The Long, Slow Fade of Mainline Protestant Churches

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I have a friend who has been after me to write something for a broader interest publication, say Atlantic, about why mainline churches are faltering and what to do about it. I’ve not jumped to the task. Partly because as time passes, it becomes even more difficult to think this tradition might be renewed.

In an essay titled “Awakenings,” the novelist and essayist, Marilynne Robinson, spoke of the Calvinist and Reformed theological tradition, which informed Lincoln and his transcendent framing of the Civil War. Of that tradition, she writes, “I no longer see much trace of it in America today. I am not speaking here,” she clarifies, “of changed demographics. When I say Calvinism has faded, I am speaking of the un-coerced abandonment by the so-called mainline churches of their origins, theology, culture and tradition . . . What has taken the place of Calvinism in the mainline churches? With all due respect, not much.” Robinson is good with the tart phrase, isn’t she?

Lots has been written about changed demographics and other varieties of social change to account for the withering of mainline or liberal Protestantism. But I think Robinson is closer to the mark. It’s a theological problem. A loss of  substance and confidence.

A noted scholar of religion, Huston Smith, in his 2005 book The Soul of Christianity, captures a lot of this problem in a summary that takes in conservative, as well as liberal Christianity. Here’s Smith,

“Conservative Christians, commonly tagged as fundamentalists, incline toward a biblical literalism that is unworkable because it ignores the contexts that give words their meaning — different contexts, different meanings — and they are in constant danger of slipping into disastrous political agendas. Worse yet, they are untrue to Jesus. Jesus was invariably generous, whereas fundamentalists tend to be narrowly dogmatic and chauvinistic.”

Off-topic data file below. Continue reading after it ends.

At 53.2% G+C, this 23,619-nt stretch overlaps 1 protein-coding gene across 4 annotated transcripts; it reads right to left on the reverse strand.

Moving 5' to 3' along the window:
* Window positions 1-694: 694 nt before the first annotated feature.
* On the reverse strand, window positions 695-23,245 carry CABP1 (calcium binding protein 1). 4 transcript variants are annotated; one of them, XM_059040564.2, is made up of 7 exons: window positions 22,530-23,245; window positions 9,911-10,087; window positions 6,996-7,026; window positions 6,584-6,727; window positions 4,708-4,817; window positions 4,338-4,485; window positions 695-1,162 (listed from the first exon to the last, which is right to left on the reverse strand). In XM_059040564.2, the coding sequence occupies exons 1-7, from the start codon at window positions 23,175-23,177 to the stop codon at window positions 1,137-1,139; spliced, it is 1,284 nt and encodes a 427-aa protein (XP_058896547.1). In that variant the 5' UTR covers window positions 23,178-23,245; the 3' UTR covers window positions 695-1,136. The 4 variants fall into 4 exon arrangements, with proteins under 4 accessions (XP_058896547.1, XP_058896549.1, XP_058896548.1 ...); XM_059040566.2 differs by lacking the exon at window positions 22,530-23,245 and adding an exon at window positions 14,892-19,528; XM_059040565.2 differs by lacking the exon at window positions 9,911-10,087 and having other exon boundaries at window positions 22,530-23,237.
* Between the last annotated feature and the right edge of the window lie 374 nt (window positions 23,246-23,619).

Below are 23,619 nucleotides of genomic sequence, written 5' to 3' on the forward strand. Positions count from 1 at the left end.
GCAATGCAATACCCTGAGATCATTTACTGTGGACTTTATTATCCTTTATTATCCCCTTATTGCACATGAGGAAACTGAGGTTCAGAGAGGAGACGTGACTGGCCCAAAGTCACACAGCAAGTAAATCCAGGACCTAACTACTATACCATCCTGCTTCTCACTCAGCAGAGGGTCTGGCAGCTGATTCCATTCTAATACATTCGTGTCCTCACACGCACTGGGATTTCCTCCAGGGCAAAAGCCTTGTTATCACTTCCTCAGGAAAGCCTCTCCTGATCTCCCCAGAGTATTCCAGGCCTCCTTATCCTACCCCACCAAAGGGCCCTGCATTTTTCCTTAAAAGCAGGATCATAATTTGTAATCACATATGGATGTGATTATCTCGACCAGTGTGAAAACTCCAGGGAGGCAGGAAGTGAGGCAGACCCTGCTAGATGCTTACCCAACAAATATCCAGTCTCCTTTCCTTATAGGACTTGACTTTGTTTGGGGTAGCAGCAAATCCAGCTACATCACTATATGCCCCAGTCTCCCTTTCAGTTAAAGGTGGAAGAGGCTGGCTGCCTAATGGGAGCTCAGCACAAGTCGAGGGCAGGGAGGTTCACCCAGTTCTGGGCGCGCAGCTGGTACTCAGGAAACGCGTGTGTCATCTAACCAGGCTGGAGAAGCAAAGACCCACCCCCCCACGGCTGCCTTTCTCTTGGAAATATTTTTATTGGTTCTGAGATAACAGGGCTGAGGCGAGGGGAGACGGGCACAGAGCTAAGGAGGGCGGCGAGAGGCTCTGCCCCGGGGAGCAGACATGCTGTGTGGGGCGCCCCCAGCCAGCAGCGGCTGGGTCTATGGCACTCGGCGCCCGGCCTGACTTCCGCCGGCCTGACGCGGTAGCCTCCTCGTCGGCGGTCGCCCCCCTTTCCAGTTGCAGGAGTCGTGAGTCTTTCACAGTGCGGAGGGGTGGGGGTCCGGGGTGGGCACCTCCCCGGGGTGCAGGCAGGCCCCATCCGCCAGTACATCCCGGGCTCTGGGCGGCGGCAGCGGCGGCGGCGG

What today passes as liberal Christianity often devotes the lion’s share of its energies to critiques of conservatives or the Religious Right and its political agenda. In that preoccupation, and the constant insistence that “we’re not like them,” one begins to suspect a deeper problem.

But Smith does not end his critique there. It is only a warm-up to an indictment of our own crowd.

“Liberal churches, for their part, are digging their own graves, for without a robust, emphatically theistic world-view to work within, they have nothing to offer their members but rallying cries to be good. We have it from Peter Berger that ‘if anything characterizes modernity it is the loss of the sense of transcendence — of a reality that exceeds and encompasses our everyday affairs.’”

“The chickens,” Smith concludes, “are coming home to roost; we are seeing the culmination of a two-century transformation of liberal theology into ethical philosophy, and piety into morality. Morality has become the foundation of liberal Christianity, rather than the reverse, and as a result the authority of religion has waned along with the mystery of the sacred.”

“Rallying cries to be [and do] good,” are what many of liberal and progressive inclination believe Christianity to be. But that, as Smith says, is not enough. Moreover, it morphs into its own form of progressive tribalism in answer to the conservative Christian variety.

I recall the young woman — a mother and a teacher — who thanked me for a recent sermon, then said, “I don’t need to be reminded, every Sunday, of my responsibilities — they are staring me in the face. I do need to be reminded, every Sunday, of the grace of God.”

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